The U.S. economy has finally cratered under the weight of rising oil prices and has unofficially entered an officially defined recession (2 consecutive quarters of negative growth) when deflating GDP by headline CPI (which is itself understated) instead of the GDP deflator. What has been amazing is the stock market's ability to hold up under the weight of both the credit crisis and record oil prices, with the S&P 500 down just over 15% since the October highs. The markets relatively modest decline may soon take a turn for the worse as suggested by plummeting confidence levels.
The ABC News and Washington Post consumer survey continues to fall dramatically with no signs of stabilization. This is a troubling development as the ABC/WA Post survey tracks real personal consumption expenditures (PCE) closely and heralds further weakness in consumer spending, which is the predominant component of GDP. There is also a close directional similarity between the ABC/WA Post survey and the S&P 500. The survey plummeted in early 2007 before the market turned south and it has continued to fall ever since, indicating the markets corrective bounces have been just that, counter-trend moves instead of the start of a new bull market as the economic fundamentals have only worsened, not improved.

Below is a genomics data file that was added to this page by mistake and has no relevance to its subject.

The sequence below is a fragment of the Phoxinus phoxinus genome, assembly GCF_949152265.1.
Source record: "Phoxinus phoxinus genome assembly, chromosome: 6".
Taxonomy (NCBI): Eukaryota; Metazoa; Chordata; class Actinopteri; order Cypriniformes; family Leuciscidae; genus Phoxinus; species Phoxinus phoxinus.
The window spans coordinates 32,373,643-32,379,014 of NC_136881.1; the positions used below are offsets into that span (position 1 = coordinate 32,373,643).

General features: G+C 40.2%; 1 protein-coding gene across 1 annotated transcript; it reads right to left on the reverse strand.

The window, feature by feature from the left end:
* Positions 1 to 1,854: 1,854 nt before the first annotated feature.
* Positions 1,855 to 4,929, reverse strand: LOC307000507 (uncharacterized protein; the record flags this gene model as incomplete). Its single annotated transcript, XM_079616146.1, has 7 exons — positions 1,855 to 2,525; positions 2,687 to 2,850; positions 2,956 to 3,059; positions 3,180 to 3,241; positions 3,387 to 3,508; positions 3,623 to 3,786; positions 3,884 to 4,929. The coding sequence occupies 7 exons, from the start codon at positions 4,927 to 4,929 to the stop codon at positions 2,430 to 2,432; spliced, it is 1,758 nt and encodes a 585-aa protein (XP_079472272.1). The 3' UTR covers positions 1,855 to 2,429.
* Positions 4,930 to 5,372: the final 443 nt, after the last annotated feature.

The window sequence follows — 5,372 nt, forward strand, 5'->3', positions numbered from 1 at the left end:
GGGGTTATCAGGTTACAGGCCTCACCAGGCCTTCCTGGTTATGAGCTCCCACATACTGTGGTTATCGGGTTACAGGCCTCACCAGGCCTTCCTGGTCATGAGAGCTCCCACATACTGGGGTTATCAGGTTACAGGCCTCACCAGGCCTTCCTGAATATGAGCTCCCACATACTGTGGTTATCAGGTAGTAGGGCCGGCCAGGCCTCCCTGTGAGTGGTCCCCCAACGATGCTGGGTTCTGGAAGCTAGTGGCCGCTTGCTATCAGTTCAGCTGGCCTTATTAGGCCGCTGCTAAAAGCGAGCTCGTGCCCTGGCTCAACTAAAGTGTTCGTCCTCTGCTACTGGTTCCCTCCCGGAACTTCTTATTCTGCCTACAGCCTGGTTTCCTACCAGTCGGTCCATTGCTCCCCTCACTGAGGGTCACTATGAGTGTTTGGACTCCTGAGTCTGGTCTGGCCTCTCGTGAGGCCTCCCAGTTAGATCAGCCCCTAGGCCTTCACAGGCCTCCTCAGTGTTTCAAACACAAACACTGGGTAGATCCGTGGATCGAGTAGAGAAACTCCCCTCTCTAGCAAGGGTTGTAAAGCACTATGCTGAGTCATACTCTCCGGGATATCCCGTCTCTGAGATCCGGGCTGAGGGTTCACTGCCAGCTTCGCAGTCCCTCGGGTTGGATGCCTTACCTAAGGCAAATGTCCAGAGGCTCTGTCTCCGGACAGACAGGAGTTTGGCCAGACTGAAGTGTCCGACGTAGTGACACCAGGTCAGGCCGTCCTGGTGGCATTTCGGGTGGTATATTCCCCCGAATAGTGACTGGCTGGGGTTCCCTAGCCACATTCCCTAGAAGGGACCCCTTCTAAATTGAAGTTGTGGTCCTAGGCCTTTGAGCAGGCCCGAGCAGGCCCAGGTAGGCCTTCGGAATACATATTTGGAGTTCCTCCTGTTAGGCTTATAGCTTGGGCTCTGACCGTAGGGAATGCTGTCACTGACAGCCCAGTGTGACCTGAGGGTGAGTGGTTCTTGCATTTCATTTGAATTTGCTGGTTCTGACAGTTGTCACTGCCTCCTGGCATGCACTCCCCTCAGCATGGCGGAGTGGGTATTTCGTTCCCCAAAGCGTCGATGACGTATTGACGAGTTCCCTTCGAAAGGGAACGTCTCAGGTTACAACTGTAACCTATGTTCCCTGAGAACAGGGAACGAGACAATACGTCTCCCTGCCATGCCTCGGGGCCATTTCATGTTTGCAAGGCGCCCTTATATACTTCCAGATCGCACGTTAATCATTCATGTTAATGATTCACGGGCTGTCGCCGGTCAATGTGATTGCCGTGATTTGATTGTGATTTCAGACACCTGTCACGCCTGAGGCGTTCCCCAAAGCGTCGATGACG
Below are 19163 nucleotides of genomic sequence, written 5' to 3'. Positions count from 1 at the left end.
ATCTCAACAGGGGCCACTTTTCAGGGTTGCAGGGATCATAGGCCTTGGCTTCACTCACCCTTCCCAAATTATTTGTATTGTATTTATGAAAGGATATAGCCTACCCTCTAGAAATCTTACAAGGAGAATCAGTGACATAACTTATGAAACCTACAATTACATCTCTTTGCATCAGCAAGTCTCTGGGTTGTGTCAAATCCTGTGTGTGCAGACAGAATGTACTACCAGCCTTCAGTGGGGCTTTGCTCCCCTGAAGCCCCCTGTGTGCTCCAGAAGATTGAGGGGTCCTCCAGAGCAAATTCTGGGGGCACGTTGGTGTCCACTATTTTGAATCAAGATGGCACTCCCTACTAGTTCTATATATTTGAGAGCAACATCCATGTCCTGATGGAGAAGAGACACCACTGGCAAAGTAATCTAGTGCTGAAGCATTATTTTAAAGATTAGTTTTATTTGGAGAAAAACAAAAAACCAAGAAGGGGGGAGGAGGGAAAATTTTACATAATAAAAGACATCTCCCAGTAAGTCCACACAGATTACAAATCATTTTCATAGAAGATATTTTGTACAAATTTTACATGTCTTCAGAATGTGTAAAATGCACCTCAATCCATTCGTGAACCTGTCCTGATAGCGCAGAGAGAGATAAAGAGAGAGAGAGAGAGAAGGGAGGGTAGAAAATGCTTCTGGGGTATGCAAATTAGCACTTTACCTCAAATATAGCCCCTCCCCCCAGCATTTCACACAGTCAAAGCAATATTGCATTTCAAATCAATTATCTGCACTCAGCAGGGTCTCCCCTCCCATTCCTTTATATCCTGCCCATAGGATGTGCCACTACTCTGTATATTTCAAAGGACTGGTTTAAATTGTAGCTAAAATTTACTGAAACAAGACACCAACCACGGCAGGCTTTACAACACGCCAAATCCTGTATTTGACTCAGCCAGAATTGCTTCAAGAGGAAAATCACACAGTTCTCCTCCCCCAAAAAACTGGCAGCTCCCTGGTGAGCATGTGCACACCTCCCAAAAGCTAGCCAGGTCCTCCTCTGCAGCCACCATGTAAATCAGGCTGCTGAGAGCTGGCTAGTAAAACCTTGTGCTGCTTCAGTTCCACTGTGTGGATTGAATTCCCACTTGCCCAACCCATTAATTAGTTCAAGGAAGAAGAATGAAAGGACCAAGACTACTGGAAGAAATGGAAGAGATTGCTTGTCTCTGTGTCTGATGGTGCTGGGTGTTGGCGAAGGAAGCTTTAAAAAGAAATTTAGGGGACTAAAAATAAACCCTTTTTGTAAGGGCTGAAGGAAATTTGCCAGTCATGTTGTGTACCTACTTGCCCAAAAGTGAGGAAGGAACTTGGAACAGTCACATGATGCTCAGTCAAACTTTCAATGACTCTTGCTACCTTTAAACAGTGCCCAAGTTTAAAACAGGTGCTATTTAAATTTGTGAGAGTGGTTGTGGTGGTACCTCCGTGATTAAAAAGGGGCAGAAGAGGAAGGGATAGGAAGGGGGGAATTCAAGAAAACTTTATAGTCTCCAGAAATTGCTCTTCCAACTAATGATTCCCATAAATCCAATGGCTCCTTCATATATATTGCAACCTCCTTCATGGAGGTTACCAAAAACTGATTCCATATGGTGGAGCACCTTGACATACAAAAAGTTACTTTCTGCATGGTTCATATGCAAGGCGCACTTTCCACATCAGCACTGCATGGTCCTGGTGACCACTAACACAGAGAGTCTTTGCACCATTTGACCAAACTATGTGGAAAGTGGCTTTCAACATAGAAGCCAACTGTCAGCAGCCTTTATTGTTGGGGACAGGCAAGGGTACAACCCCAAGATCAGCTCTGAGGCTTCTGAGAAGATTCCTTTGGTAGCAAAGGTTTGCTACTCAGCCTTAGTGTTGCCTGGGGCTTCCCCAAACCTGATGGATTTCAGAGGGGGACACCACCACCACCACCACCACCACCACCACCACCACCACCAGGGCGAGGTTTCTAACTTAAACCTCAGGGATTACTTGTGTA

Source: ABC News/Washington Post/BEA
Source: ABC News/Washington Post/Standard & Poor's